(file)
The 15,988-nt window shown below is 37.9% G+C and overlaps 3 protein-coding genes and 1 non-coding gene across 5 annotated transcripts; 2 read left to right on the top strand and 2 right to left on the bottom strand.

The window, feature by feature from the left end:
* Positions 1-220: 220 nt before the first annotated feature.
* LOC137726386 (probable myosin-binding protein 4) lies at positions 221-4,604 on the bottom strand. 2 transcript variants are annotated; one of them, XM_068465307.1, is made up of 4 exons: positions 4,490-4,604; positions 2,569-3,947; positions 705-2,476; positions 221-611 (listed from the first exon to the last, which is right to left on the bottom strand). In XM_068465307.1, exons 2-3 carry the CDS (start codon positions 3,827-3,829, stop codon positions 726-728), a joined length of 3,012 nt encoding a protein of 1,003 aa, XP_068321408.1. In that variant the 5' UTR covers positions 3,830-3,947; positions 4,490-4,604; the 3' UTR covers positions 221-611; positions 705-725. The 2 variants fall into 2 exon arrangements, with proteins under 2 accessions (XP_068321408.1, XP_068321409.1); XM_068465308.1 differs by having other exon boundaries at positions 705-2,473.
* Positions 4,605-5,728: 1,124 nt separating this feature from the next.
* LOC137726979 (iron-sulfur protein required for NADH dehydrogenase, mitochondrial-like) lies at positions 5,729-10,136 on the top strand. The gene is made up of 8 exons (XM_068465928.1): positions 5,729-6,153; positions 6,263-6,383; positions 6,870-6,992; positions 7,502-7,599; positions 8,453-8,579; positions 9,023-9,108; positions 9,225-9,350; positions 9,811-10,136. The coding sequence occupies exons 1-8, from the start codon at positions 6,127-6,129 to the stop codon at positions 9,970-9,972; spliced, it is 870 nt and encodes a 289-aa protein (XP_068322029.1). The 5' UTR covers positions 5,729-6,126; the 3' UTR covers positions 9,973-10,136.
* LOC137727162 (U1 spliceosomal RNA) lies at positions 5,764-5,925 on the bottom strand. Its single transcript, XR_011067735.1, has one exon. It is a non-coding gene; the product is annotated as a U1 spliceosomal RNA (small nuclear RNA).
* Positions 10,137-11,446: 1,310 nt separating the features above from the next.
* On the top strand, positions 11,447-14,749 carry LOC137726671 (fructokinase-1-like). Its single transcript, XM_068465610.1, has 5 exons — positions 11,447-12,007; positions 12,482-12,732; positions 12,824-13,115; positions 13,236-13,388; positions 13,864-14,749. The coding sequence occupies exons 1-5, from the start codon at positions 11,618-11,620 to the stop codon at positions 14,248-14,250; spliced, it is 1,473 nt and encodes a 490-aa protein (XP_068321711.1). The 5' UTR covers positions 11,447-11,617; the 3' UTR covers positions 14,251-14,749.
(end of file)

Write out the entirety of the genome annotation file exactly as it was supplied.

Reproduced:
The 15,988-nt window shown below is 37.9% G+C and overlaps 3 protein-coding genes and 1 non-coding gene across 5 annotated transcripts; 2 read left to right on the top strand and 2 right to left on the bottom strand.

The window, feature by feature from the left end:
* Positions 1-220: 220 nt before the first annotated feature.
* LOC137726386 (probable myosin-binding protein 4) lies at positions 221-4,604 on the bottom strand. 2 transcript variants are annotated; one of them, XM_068465307.1, is made up of 4 exons: positions 4,490-4,604; positions 2,569-3,947; positions 705-2,476; positions 221-611 (listed from the first exon to the last, which is right to left on the bottom strand). In XM_068465307.1, exons 2-3 carry the CDS (start codon positions 3,827-3,829, stop codon positions 726-728), a joined length of 3,012 nt encoding a protein of 1,003 aa, XP_068321408.1. In that variant the 5' UTR covers positions 3,830-3,947; positions 4,490-4,604; the 3' UTR covers positions 221-611; positions 705-725. The 2 variants fall into 2 exon arrangements, with proteins under 2 accessions (XP_068321408.1, XP_068321409.1); XM_068465308.1 differs by having other exon boundaries at positions 705-2,473.
* Positions 4,605-5,728: 1,124 nt separating this feature from the next.
* LOC137726979 (iron-sulfur protein required for NADH dehydrogenase, mitochondrial-like) lies at positions 5,729-10,136 on the top strand. The gene is made up of 8 exons (XM_068465928.1): positions 5,729-6,153; positions 6,263-6,383; positions 6,870-6,992; positions 7,502-7,599; positions 8,453-8,579; positions 9,023-9,108; positions 9,225-9,350; positions 9,811-10,136. The coding sequence occupies exons 1-8, from the start codon at positions 6,127-6,129 to the stop codon at positions 9,970-9,972; spliced, it is 870 nt and encodes a 289-aa protein (XP_068322029.1). The 5' UTR covers positions 5,729-6,126; the 3' UTR covers positions 9,973-10,136.
* LOC137727162 (U1 spliceosomal RNA) lies at positions 5,764-5,925 on the bottom strand. Its single transcript, XR_011067735.1, has one exon. It is a non-coding gene; the product is annotated as a U1 spliceosomal RNA (small nuclear RNA).
* Positions 10,137-11,446: 1,310 nt separating the features above from the next.
* On the top strand, positions 11,447-14,749 carry LOC137726671 (fructokinase-1-like). Its single transcript, XM_068465610.1, has 5 exons — positions 11,447-12,007; positions 12,482-12,732; positions 12,824-13,115; positions 13,236-13,388; positions 13,864-14,749. The coding sequence occupies exons 1-5, from the start codon at positions 11,618-11,620 to the stop codon at positions 14,248-14,250; spliced, it is 1,473 nt and encodes a 490-aa protein (XP_068321711.1). The 5' UTR covers positions 11,447-11,617; the 3' UTR covers positions 14,251-14,749.